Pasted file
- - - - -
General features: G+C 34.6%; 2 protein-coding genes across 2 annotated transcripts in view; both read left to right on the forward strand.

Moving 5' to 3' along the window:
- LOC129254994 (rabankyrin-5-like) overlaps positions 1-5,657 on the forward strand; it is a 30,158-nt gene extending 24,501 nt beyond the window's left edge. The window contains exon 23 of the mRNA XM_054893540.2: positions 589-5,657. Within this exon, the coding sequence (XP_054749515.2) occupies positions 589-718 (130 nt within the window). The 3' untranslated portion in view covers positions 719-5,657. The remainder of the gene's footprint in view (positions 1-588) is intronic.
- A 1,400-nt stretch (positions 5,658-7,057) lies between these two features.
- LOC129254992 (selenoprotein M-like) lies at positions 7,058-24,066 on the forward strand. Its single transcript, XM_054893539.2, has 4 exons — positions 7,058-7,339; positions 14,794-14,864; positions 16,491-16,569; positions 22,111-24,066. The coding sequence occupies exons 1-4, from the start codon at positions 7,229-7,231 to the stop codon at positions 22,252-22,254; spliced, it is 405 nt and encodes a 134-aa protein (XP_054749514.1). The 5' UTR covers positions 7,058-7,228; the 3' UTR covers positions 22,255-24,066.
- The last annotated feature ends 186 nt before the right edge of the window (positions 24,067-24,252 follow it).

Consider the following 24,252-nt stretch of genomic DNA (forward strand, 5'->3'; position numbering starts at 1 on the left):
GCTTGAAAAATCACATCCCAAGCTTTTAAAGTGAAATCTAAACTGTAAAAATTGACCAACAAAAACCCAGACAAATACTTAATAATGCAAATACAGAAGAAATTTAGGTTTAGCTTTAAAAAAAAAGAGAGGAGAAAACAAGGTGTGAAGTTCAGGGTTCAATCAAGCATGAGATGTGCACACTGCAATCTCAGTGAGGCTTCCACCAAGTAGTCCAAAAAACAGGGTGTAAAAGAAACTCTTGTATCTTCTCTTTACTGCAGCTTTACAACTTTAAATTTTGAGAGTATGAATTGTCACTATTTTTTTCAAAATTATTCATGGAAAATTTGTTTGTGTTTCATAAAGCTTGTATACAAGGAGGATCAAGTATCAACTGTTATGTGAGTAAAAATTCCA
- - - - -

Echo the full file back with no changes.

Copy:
General features: G+C 34.6%; 2 protein-coding genes across 2 annotated transcripts in view; both read left to right on the forward strand.

Moving 5' to 3' along the window:
- LOC129254994 (rabankyrin-5-like) overlaps positions 1-5,657 on the forward strand; it is a 30,158-nt gene extending 24,501 nt beyond the window's left edge. The window contains exon 23 of the mRNA XM_054893540.2: positions 589-5,657. Within this exon, the coding sequence (XP_054749515.2) occupies positions 589-718 (130 nt within the window). The 3' untranslated portion in view covers positions 719-5,657. The remainder of the gene's footprint in view (positions 1-588) is intronic.
- A 1,400-nt stretch (positions 5,658-7,057) lies between these two features.
- LOC129254992 (selenoprotein M-like) lies at positions 7,058-24,066 on the forward strand. Its single transcript, XM_054893539.2, has 4 exons — positions 7,058-7,339; positions 14,794-14,864; positions 16,491-16,569; positions 22,111-24,066. The coding sequence occupies exons 1-4, from the start codon at positions 7,229-7,231 to the stop codon at positions 22,252-22,254; spliced, it is 405 nt and encodes a 134-aa protein (XP_054749514.1). The 5' UTR covers positions 7,058-7,228; the 3' UTR covers positions 22,255-24,066.
- The last annotated feature ends 186 nt before the right edge of the window (positions 24,067-24,252 follow it).

Consider the following 24,252-nt stretch of genomic DNA (forward strand, 5'->3'; position numbering starts at 1 on the left):
GCTTGAAAAATCACATCCCAAGCTTTTAAAGTGAAATCTAAACTGTAAAAATTGACCAACAAAAACCCAGACAAATACTTAATAATGCAAATACAGAAGAAATTTAGGTTTAGCTTTAAAAAAAAAGAGAGGAGAAAACAAGGTGTGAAGTTCAGGGTTCAATCAAGCATGAGATGTGCACACTGCAATCTCAGTGAGGCTTCCACCAAGTAGTCCAAAAAACAGGGTGTAAAAGAAACTCTTGTATCTTCTCTTTACTGCAGCTTTACAACTTTAAATTTTGAGAGTATGAATTGTCACTATTTTTTTCAAAATTATTCATGGAAAATTTGTTTGTGTTTCATAAAGCTTGTATACAAGGAGGATCAAGTATCAACTGTTATGTGAGTAAAAATTCCA